Funding The systematic review and meta-analysis were supported by funding from the William & Flora Hewlett Foundation.
Disclaimer The findings and conclusions presented in this paper are those of the authors and do not necessarily reflect the official position of William & Flora Hewlett Foundation.
Competing interests None declared.
Provenance and peer review Not commissioned; externally peer reviewed.
Author note We acknowledge that not all people who seek and receive abortion care identity as women. However, existing research on this topic specifically refers to women, and our review includes studies that only recruited women to participate. Thus, throughout this paper, we use the words ‘woman/women’ and the pronouns ‘she/her’ when discussing our data in the studies reviewed. We use the more gender-inclusive term ‘people’ in all other instances.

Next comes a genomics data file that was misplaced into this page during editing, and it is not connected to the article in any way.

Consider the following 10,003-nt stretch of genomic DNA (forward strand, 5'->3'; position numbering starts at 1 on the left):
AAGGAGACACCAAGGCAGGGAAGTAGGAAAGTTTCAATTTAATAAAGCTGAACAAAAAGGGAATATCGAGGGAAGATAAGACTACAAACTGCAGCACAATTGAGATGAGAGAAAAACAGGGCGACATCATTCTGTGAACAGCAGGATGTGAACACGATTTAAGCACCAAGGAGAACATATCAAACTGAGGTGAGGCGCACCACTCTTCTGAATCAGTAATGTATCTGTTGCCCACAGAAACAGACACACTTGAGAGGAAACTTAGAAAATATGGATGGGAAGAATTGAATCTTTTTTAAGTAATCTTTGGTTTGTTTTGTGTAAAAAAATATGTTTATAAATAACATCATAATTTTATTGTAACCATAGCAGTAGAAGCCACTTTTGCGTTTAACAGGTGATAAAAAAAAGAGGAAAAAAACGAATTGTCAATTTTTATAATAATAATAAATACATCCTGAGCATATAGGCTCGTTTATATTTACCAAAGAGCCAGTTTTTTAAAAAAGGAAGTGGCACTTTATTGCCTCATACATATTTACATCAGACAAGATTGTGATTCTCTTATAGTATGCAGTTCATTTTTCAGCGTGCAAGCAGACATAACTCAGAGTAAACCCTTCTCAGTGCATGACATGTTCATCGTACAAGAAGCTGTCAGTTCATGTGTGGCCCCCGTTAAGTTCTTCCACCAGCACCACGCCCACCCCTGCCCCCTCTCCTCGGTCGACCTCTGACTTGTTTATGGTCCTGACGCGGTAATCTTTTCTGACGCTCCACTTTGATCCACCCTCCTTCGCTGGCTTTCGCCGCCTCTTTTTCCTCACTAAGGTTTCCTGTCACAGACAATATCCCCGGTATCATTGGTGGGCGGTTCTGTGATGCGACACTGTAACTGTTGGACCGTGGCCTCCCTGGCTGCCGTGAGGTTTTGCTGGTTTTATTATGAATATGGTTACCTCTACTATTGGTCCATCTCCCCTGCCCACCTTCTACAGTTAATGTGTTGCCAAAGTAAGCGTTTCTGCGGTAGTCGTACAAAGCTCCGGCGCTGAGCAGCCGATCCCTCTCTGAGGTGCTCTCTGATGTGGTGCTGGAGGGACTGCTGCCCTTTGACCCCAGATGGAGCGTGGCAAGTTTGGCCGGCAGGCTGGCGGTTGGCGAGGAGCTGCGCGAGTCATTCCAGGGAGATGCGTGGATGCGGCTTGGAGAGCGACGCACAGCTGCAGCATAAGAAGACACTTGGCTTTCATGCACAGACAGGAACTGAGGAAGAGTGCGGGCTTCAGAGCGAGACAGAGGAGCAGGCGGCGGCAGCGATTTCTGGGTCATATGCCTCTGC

Supplemental material This content has been supplied by the author(s). It has not been vetted by BMJ Publishing Group Limited (BMJ) and may not have been peer-reviewed. Any opinions or recommendations discussed are solely those of the author(s) and are not endorsed by BMJ. BMJ disclaims all liability and responsibility arising from any reliance placed on the content. Where the content includes any translated material, BMJ does not warrant the accuracy and reliability of the translations (including but not limited to local regulations, clinical guidelines, terminology, drug names and drug dosages), and is not responsible for any error and/or omissions arising from translation and adaptation or otherwise.